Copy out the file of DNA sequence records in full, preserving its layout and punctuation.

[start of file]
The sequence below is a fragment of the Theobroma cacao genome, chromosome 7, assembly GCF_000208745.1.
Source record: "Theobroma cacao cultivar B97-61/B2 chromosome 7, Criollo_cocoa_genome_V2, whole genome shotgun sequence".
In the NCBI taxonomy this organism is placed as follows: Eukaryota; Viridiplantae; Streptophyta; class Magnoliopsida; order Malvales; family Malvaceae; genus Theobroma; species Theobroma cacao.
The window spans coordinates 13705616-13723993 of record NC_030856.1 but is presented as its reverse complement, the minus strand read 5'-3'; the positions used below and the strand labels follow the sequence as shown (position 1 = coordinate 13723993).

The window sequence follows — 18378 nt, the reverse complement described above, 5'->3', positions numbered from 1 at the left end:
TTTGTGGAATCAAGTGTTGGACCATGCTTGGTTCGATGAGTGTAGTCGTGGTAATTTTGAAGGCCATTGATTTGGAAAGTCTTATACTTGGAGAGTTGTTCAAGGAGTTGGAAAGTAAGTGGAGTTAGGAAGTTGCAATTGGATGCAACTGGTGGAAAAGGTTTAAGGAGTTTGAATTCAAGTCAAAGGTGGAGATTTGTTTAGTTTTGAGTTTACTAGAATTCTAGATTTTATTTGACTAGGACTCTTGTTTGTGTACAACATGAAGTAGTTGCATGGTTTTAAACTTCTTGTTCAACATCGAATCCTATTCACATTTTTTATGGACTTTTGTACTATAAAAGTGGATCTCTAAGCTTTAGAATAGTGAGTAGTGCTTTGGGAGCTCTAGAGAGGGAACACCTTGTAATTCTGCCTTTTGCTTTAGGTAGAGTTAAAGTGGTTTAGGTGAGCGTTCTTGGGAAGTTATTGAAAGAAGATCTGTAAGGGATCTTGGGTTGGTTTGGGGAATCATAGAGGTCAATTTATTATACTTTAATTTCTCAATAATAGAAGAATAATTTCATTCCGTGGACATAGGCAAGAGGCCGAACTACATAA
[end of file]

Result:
The sequence below is a fragment of the Theobroma cacao genome, chromosome 7, assembly GCF_000208745.1.
Source record: "Theobroma cacao cultivar B97-61/B2 chromosome 7, Criollo_cocoa_genome_V2, whole genome shotgun sequence".
In the NCBI taxonomy this organism is placed as follows: Eukaryota; Viridiplantae; Streptophyta; class Magnoliopsida; order Malvales; family Malvaceae; genus Theobroma; species Theobroma cacao.
The window spans coordinates 13705616-13723993 of record NC_030856.1 but is presented as its reverse complement, the minus strand read 5'-3'; the positions used below and the strand labels follow the sequence as shown (position 1 = coordinate 13723993).

The window sequence follows — 18378 nt, the reverse complement described above, 5'->3', positions numbered from 1 at the left end:
TTTGTGGAATCAAGTGTTGGACCATGCTTGGTTCGATGAGTGTAGTCGTGGTAATTTTGAAGGCCATTGATTTGGAAAGTCTTATACTTGGAGAGTTGTTCAAGGAGTTGGAAAGTAAGTGGAGTTAGGAAGTTGCAATTGGATGCAACTGGTGGAAAAGGTTTAAGGAGTTTGAATTCAAGTCAAAGGTGGAGATTTGTTTAGTTTTGAGTTTACTAGAATTCTAGATTTTATTTGACTAGGACTCTTGTTTGTGTACAACATGAAGTAGTTGCATGGTTTTAAACTTCTTGTTCAACATCGAATCCTATTCACATTTTTTATGGACTTTTGTACTATAAAAGTGGATCTCTAAGCTTTAGAATAGTGAGTAGTGCTTTGGGAGCTCTAGAGAGGGAACACCTTGTAATTCTGCCTTTTGCTTTAGGTAGAGTTAAAGTGGTTTAGGTGAGCGTTCTTGGGAAGTTATTGAAAGAAGATCTGTAAGGGATCTTGGGTTGGTTTGGGGAATCATAGAGGTCAATTTATTATACTTTAATTTCTCAATAATAGAAGAATAATTTCATTCCGTGGACATAGGCAAGAGGCCGAACTACATAA